Who is left to defend the rule of law?
Putin has Turkey exactly where he wants it: As an upset NATO ally willing to break ranks with the alliance’s stance toward Russia.
Russia has been stigmatized as ghoul no. 2 in the American chamber of horrors. That is an act of escapism that conveniently removes China from much-needed public attention.
In the Middle East and North Africa, the transition toward equitable economic development and transparent and accountable rule of law will take a very long time.
Hezbollah may choose to focus on its all-important goal of securing Lebanese-Syrian relations, at the expense of the Houthis in Yemen.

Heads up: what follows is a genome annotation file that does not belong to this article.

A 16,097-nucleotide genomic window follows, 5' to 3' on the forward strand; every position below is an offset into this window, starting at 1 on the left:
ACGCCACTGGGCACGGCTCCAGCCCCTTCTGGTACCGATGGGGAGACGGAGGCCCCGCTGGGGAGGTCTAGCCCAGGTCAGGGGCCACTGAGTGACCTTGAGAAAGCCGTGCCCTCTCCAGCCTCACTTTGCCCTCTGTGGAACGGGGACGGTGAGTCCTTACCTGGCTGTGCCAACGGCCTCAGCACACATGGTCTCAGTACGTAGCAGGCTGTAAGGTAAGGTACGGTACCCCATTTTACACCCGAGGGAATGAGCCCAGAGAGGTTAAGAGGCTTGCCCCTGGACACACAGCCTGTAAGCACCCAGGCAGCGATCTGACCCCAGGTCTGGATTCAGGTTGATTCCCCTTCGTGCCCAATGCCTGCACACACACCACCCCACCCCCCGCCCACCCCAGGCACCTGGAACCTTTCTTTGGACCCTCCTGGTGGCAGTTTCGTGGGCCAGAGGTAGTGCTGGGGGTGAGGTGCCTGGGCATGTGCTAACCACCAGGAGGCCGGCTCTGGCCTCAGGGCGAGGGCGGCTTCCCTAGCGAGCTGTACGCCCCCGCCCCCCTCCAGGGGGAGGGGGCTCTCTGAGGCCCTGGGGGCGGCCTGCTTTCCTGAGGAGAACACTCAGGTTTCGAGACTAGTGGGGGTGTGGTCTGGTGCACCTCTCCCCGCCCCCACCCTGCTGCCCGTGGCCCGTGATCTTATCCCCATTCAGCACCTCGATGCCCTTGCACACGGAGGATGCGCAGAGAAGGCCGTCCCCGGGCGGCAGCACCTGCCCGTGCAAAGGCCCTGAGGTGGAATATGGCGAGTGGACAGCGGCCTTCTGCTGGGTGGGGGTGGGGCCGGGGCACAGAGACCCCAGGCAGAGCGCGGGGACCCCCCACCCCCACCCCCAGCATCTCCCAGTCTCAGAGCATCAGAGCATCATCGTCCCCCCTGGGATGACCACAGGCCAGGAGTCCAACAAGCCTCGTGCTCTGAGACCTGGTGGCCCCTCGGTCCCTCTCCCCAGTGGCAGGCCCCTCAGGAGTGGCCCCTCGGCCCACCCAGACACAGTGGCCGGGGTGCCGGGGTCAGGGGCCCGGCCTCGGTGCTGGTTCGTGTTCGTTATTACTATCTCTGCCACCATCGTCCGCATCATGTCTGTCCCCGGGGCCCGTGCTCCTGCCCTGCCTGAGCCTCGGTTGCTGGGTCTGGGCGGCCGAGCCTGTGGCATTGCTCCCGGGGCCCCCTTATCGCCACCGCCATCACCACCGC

“Never again,” adopted in the wake of the Second World War, has become nothing but an empty slogan in South Sudan, Syria, Libya and Yemen.
The Trump Administration’s obsession with the Iran nuclear deal cannot obscure the U.S. role in strengthening Iran.
Terrorism, oil, the crisis in Iraq, the Syrian civil war and geopolitics all weigh against the birth of a new Kurdish state.
The Kurds’ quest for self-rule is potentially explosive. It puts them in the crosshairs of Iraq, Iran, Turkey, Russia and the United States.